(2) Clause (h) of the proviso to sub-section (1) of section 14 of the Act is as under :

'S. 14(1) Notwithstanding anything to the contrasy contained in any other law or contract, no order or decree for the recovery of possession of any premises shall be made by any court or controller in favor of the landlord against a tenant ; Provided that the controller may on an application made to him in the prescribed manner, make an order for the recovery of possession of the premises on one or more of the following grounds :- only ; namely :- (h) that the tenant has, whether before of after the commencement of this Act, built acquired vacant possession of, or been allotted, a residence;'

(3) On account of rapid growth of population of Delhi landlords were temped to terminate the tenancies of the existing tenants and ask for their eviction inorder to let out the premises to the new tenants at high rents. Rent Control legislation for Delhi and New Delhi was passed for the first time during the Second World War and since then there has been rent control legislation applicabe to various urban areas in the Union Territory of Delhi. The Rent Control Act is enacted to provide for the control of rents and evictions. The object of clause (h) as reproduced above, in view of shortage of housing possession of the said house at Krishna Nagar. It has been proved on record that Dev Karan, Kul Bhushan and Kalu Ram admitiedly related to the three tenants are in occupation of house at Krishna Nagar as licenses of the three appellants-tenants. This is a finding of fact and cannot be challenged in the second appeal uilder section 39 of Act.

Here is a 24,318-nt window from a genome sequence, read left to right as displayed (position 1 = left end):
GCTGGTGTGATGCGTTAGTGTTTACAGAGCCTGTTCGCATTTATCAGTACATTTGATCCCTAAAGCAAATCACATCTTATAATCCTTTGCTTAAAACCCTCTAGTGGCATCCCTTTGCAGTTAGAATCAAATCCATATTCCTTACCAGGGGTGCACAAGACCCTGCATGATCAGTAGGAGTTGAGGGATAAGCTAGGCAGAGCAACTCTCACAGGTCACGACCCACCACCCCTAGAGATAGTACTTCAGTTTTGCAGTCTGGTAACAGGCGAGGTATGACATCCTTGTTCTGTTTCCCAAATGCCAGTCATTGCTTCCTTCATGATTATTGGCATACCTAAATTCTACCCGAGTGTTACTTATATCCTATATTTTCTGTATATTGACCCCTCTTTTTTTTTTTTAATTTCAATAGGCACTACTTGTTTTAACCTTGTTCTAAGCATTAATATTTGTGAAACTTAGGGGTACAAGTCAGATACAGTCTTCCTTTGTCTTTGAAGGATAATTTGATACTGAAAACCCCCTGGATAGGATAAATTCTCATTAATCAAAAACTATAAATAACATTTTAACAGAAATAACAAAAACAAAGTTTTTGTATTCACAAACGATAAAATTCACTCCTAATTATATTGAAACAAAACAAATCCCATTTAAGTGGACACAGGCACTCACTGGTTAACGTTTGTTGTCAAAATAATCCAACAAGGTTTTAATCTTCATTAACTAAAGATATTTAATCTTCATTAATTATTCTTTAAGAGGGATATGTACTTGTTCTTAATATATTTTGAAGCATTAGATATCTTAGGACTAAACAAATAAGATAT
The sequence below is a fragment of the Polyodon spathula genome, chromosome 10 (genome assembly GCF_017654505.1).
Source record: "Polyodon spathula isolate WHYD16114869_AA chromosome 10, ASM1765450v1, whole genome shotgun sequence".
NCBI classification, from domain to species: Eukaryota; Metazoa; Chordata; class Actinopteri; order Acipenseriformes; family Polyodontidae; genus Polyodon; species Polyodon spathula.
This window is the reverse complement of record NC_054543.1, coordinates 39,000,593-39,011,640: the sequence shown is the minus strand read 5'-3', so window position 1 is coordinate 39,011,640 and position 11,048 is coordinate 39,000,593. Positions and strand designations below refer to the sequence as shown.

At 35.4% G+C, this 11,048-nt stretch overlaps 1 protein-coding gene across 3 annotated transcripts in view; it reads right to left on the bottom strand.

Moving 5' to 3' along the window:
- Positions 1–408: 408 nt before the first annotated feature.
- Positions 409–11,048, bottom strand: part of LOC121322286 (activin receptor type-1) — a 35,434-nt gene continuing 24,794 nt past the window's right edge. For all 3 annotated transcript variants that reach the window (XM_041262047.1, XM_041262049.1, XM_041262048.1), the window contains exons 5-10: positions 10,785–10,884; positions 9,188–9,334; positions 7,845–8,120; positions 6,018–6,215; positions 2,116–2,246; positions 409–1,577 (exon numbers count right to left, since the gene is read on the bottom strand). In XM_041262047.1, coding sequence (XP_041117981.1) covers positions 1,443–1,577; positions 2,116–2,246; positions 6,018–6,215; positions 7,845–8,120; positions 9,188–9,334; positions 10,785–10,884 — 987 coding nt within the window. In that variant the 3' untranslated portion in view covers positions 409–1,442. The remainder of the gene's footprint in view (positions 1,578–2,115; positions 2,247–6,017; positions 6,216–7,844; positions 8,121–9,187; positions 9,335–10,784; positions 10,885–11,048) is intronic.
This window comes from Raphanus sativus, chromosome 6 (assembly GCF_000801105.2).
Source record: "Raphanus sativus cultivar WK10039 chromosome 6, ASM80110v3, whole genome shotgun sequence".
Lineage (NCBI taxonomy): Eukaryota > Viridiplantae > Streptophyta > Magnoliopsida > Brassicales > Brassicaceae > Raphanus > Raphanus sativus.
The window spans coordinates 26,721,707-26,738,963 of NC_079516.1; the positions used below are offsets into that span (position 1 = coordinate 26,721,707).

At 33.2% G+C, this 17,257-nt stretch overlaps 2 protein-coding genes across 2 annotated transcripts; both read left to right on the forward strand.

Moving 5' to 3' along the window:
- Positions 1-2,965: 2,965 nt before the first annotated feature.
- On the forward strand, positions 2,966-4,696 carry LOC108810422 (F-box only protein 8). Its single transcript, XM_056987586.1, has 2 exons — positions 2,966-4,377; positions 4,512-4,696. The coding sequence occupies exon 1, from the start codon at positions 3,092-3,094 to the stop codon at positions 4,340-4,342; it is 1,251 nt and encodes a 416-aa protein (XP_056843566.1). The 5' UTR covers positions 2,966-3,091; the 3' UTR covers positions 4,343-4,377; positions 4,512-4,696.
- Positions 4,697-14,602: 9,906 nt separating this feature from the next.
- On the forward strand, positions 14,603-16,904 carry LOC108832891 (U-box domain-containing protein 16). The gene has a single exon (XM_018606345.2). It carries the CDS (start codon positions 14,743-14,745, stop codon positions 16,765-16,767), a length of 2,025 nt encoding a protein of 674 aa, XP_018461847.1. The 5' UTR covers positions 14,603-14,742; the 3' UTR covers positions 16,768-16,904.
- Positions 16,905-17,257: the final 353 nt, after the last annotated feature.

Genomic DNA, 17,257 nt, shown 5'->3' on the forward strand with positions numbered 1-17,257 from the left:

(4) Learned counsel for the tenants then submits that the landlady is a purchaser of the property from one Dina Nath and she and her vendor have always been aware that the three tenants are owners of the house at Krishna Nagar. On account of this knowledge it is argued that the landlady-respondent waived her rights under clause (h). There is no substance in this argument. There is no plea that the landlady ever waived or was guilty of laches. No evidence was led by any of the parties. The facts are that the respondent- landlady purchased this property from Dina Nath on 9/4/1973 There is nothing an on record to show that Dina Nath was ever aware of the fact abont building or acquiring the house at Krishna Nagir by the three tenants. The landlady on 28/9/1973 tiled application against the three tenants under section 19 of the Slums Area (Improvement & Clearance) Act, 1956 seeking permission to institute eviction proceedings. The required permission was granted by the competent authority on 12/12/1974 and the present state of accommodation in Delhi is that a tenant should not be allowed to have more than one house for residence in Delhi. It provides, that in case a tenant has built a residence, the landlord could get his house vacated. It also provides that if the tenant has acquired vacant possession of of any other residence, he is not protected. Lastly it provides that if residential premises have been allotted to a tenant, he is not entitled to retain the premises taken on rent by him. In this clause there are three causes under which the landlord can claim eviction against the tenant. The three causes are in the alternative. These causes are not joint. If the landlord is successful in proving any of the causes he is entitled to an order of eviction against the tenant. The argument of the counsel for the appellant is that if a tenant builds a house, he must acquire its vacant possession before he can be evicted under clause (h). Similarly he says that if residential accommodation is allotted to a tenant he must obtain vacant possession of the same. A bare reading of the clause shows that the argument of the appellant is untenable. The tenant is liable to eviction if he has built, acqired vacant possession of, or been allotted a resident. The word 'or' shows that these are different circumstances in which a tenant is liable to be evicted. They are :- (i) if he has buit a new residence ; (ii) if he has acquired vacant possession of it : and (iii) he has been allotted a residence.